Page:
• The Institute of Medicine at the National Academy of Sciences found that at least 44,000 and perhaps as many as 98,000 Americans die in hospitals each year as a result of medical errors – more than die from motor vehicle accidents, breast cancer or AIDS.

"Given the dangerously uneven quality of state medical board regulation of doctors, it is extremely important that patients be able to ‘regulate’ the quality of doctor care by holding them accountable in court," said Sidney Wolfe, M.D., director of Public Citizen’s Health Research Group.

Claybrook added that Bush’s call is similar to his comments during the California energy crisis, in which Bush claimed there was a shortage of power plants – which we now know is untrue. This, too, is a manufactured crisis, she said.

Click here to view a copy of the briefing paper.

Click here to view a fact sheet on the McConnell Amendment, the proposed Senate legislation on Medical Malpractice


Copyright © 2015 Public Citizen. Some rights reserved. Non-commercial use of text and images in which Public Citizen holds the copyright is permitted, with attribution, under the terms and conditions of a Creative Commons License. This Web site is shared by Public Citizen Inc. and Public Citizen Foundation. Learn More about the distinction between these two components of Public Citizen.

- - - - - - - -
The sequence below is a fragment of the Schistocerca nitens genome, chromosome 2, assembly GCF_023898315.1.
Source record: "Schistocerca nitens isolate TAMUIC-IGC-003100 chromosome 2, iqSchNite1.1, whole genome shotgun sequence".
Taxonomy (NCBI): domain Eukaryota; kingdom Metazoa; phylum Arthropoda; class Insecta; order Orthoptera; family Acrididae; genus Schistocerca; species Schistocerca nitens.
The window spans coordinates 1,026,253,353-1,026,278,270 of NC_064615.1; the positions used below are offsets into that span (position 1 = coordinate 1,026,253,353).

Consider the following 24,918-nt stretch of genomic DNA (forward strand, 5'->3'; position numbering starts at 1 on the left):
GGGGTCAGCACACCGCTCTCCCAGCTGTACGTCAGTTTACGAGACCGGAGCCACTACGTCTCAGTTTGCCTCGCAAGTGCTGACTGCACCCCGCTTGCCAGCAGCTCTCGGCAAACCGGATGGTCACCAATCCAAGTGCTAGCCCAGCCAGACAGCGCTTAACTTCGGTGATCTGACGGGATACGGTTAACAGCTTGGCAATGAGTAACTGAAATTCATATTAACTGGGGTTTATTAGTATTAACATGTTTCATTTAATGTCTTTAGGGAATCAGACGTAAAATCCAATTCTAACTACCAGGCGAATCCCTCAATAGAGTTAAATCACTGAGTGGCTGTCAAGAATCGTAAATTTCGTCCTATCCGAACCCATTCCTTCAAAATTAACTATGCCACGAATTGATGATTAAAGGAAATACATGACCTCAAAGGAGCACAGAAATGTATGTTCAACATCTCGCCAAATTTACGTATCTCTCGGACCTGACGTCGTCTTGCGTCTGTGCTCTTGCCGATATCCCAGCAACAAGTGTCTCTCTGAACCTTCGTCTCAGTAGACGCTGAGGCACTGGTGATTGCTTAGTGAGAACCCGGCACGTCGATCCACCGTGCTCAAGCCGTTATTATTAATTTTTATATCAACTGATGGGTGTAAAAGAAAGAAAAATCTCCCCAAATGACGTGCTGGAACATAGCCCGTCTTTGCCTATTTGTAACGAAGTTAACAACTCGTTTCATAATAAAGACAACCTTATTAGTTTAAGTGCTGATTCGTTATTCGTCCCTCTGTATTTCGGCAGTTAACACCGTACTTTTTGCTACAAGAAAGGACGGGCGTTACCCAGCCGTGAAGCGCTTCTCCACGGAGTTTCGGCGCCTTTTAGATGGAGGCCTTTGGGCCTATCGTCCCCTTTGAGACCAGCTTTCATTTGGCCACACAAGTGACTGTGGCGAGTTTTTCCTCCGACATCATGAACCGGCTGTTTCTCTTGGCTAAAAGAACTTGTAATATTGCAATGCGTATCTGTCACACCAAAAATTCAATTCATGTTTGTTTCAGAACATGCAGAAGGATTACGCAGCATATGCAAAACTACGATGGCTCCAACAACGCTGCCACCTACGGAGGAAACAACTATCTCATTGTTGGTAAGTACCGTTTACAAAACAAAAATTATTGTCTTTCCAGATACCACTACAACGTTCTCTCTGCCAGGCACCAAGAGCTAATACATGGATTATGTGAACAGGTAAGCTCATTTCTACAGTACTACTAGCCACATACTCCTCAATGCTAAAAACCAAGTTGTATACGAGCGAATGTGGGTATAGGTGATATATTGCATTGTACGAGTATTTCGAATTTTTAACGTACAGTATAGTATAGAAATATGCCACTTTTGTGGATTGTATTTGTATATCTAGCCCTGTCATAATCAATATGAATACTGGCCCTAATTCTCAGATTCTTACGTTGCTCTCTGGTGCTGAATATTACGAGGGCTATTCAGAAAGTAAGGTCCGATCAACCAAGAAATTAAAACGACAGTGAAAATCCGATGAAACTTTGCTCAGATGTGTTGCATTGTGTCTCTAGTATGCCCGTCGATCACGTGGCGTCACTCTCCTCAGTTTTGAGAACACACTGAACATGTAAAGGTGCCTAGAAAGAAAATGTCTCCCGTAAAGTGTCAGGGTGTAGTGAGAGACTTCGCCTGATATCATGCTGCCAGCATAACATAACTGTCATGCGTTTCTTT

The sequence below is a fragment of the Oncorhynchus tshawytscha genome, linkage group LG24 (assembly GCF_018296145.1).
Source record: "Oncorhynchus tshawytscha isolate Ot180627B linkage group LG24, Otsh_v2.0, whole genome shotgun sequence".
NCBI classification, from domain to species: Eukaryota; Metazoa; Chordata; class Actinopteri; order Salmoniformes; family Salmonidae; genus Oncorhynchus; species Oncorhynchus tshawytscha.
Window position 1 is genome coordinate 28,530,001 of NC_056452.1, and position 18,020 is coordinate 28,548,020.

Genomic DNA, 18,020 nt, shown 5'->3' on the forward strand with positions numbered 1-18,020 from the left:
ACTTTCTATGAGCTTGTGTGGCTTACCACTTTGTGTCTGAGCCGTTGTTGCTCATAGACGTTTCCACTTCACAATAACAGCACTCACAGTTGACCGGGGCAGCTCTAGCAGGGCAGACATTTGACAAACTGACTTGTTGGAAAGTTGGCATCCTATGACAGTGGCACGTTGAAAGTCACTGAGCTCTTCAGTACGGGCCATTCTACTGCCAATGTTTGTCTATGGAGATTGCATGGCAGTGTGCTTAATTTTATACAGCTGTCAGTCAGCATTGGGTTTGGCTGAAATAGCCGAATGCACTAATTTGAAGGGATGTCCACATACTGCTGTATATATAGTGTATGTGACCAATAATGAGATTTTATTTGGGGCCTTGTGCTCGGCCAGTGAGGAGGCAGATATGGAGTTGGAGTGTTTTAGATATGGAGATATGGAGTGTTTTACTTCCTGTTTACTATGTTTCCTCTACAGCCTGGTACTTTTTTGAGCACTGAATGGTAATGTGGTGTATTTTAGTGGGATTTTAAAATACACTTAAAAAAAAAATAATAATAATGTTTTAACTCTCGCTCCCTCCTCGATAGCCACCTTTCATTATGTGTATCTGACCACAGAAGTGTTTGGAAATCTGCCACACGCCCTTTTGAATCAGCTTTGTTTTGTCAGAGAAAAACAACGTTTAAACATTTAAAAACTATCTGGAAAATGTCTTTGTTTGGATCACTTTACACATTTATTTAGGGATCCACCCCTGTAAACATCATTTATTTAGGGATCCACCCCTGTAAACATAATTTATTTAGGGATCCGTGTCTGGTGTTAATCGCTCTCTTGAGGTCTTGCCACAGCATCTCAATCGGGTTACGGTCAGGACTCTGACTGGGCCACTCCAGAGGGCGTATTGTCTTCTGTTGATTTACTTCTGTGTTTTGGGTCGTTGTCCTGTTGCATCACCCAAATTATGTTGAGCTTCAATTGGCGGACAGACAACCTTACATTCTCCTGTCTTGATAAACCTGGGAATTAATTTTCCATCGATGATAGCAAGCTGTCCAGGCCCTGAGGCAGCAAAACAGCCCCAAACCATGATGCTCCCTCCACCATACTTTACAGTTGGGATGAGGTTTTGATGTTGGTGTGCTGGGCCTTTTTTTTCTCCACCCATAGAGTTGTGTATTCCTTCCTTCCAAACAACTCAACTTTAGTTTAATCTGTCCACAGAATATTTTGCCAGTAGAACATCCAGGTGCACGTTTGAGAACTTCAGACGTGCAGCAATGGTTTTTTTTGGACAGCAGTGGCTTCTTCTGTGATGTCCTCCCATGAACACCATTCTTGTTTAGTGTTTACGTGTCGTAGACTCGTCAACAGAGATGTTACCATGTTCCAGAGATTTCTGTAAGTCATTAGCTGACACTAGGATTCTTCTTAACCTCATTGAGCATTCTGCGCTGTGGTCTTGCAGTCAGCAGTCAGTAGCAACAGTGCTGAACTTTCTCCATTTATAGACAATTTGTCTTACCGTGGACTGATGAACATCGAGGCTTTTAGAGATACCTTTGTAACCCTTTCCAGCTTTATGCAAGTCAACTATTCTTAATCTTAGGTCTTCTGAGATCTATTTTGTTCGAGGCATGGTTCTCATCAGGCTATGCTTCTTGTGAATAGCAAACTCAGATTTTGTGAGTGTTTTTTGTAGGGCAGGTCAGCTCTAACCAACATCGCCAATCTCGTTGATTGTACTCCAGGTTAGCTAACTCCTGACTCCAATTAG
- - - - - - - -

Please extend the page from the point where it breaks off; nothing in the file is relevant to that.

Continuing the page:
Public Citizen, Inc. and Public Citizen Foundation


Together, two separate corporate entities called Public Citizen, Inc. and Public Citizen Foundation, Inc., form Public Citizen. Both entities are part of the same overall organization, and this Web site refers to the two organizations collectively as Public Citizen.

Although the work of the two components overlaps, some activities are done by one component and not the other. The primary distinction is with respect to lobbying activity. Public Citizen, Inc., an IRS § 501(c)(4) entity, lobbies Congress to advance Public Citizen’s mission of protecting public health and safety, advancing government transparency, and urging corporate accountability. Public Citizen Foundation, however, is an IRS § 501(c)(3) organization. Accordingly, its ability to engage in lobbying is limited by federal law, but it may receive donations that are tax-deductible by the contributor. Public Citizen Inc. does most of the lobbying activity discussed on the Public Citizen Web site. Public Citizen Foundation performs most of the litigation and education activities discussed on the Web site.

You may make a contribution to Public Citizen, Inc., Public Citizen Foundation, or both. Contributions to both organizations are used to support our public interest work. However, each Public Citizen component will use only the funds contributed directly to it to carry out the activities it conducts as part of Public Citizen’s mission. Only gifts to the Foundation are tax-deductible. Individuals who want to join Public Citizen should make a contribution to Public Citizen, Inc., which will not be tax deductible.


To become a member of Public Citizen, click here.
To become a member and make an additional tax-deductible donation to Public Citizen Foundation, click here.